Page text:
This month, Paris fashion lovers flock to the fall couture shows. But most will also make a pilgrimage to Versailles. They want to see that landmark show, “The 18th Century Back in Fashion,” currently installed in the château’s Grand Trianon.
It was curated by Olivier Saillard, the man behind the blockbuster “Madame Grès: Couture at Work.” Throughout the palace rooms, he has displayed gems of Paris fashion, each of which incorporates 18th-century elements. These are juxtaposed with the era’s genuine articles, period garments of a sleek and dazzling elegance.
Any girl who views the show will come out feeling more feminine, something, Saillard says, he thought about when choosing every piece. “They’re all united by membership, real or fictitious, in one century. But our 18th century is also every century. Modern fashion has interpreters of the whalebone corset, as well as designers whose versions of Versailles are quite dark.”
From the queen’s bedroom to its salon des seigneurs, the show includes rarities by names such as the Boué sisters. Witty takes on the era by the likes of Jean Paul Gaultier or literal grandeur by Christian Lacroix seem right at home. The scholarship of the show is stunning but it is subtle, with funky touches such as bulbous lights strewn on the floor. Saillard says he discovered Versailles in the 18th century, “just the way I would discover a new collection by Comme des Garçons.”
His show zeroes in on a vital moment for Paris fashion. It lets you see how luxury once limited to the royals eventually created an industry known around the world. This began under Louis XIV, who created the Trianon. Louis did not just suggest his court be à la mode. He actively policed its dress, giving Versailles very strict rules. It was the king who determined what could be worn and by whom.
Yet it was during his reign that Paris developed the fashion we know. Miles away from Versailles, tailors, milliners and modistes were constantly at work—all creating styles that changed almost weekly. Their wares were bought not just by rich aristocrats but also by influential foreign tourists.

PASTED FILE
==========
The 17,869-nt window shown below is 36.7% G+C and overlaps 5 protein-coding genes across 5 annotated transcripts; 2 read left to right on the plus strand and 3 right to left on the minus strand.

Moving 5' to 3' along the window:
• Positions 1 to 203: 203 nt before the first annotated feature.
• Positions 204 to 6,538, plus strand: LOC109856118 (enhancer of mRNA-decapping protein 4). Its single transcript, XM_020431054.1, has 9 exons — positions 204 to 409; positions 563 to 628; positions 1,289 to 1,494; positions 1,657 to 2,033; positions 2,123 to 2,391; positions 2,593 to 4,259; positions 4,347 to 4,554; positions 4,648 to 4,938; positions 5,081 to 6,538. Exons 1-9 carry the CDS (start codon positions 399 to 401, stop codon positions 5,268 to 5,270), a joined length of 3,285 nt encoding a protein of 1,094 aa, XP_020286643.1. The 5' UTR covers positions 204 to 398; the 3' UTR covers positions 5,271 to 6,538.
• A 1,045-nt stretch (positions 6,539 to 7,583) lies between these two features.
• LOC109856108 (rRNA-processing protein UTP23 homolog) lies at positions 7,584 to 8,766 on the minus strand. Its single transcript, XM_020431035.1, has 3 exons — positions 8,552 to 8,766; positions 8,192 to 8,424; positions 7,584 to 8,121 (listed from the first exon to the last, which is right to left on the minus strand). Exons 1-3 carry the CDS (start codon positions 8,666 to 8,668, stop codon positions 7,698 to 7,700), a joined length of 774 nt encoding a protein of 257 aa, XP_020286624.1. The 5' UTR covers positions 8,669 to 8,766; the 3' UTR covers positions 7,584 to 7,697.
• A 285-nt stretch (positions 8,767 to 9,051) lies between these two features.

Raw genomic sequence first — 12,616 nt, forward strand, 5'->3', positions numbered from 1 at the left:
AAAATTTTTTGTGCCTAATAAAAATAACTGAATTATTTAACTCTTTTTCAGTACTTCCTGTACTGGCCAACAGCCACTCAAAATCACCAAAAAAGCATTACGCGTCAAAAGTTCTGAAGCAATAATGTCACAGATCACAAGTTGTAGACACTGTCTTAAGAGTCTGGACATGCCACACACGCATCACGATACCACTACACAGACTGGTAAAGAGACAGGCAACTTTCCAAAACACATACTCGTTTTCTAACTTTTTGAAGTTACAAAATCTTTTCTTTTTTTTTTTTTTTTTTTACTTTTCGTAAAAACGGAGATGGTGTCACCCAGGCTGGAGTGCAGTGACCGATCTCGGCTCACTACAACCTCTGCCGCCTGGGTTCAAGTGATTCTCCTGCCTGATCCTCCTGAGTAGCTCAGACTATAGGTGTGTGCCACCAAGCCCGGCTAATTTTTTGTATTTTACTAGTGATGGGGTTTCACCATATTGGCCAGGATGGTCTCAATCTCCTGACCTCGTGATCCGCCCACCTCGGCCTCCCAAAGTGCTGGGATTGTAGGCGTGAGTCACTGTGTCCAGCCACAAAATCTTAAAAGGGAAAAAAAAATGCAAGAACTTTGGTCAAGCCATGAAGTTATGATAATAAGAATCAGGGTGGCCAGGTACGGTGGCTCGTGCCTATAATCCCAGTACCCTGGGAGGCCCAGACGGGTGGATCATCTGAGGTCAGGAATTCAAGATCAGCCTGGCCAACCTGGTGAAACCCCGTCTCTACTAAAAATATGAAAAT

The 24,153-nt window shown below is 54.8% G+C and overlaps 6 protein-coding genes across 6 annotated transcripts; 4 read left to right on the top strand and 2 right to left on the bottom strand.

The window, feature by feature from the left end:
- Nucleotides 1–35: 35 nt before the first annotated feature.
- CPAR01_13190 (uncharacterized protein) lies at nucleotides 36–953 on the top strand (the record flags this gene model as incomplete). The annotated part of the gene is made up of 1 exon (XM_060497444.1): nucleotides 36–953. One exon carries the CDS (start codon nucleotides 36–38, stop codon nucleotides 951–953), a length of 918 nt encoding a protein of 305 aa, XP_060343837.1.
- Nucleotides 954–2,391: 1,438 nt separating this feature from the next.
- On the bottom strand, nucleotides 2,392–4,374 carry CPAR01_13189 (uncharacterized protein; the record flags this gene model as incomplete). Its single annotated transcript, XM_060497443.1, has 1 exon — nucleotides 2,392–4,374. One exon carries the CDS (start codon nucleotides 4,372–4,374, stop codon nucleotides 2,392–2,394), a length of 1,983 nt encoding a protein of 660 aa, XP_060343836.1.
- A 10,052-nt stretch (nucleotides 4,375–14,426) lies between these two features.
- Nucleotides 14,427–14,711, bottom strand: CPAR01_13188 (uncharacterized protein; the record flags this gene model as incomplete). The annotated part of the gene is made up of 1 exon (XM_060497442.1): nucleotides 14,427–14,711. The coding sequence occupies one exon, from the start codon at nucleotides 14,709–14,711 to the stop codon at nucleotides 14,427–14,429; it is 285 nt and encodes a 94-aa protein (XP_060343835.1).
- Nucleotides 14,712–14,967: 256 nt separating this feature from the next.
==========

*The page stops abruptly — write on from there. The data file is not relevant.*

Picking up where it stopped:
In the end, Paris fashion proved too much for even the Sun King. The month before he died, the youngest ladies of his court revolted. Rather than follow Louis’s dictates, they pined for the latest from Paris. These rebellious teens, as painter François Boucher recorded, forced the king to agree, “They could dress as they pleased”.
Paris retains her power over the world of fashion. But the 18th century and its rules still wield influence; the era’s clothing and decor are central to how the French think about style. This exhibition’s 60 modern pieces may span two centuries but none would exist without their powdered predecessors. All the major names of French couture are involved and, from Azzedine Alaïa to Yohji Yamamoto, they leave no doubt about what debt we owe the age of artifice.
For, as a Paris fashion pilgrim wrote in 1712, “to be in Paris without seeing the fashions, you have to close your eyes . . . Whenever a fashion begins to dawn, the capital is infatuated.”
The organizers know you, too, have a view on fashion. So they are holding an online competition, a Concours de Style. To enter, you upload a photo showing the 18th century’s influence on you: an outfit, a hairstyle—even a favorite accessory. Three winners will be chosen by a special jury and prizes include digital cameras as well as gift cards from Le Bon Marché worth 500 euros, 300 euros and 200 euros.
Editor’s note: Have you bought your friend who loves Paris a Girls’ Guide T-shirt or market bag yet? How about an apron for your foodie friend? While you’re at it, don’t forget something for yourself!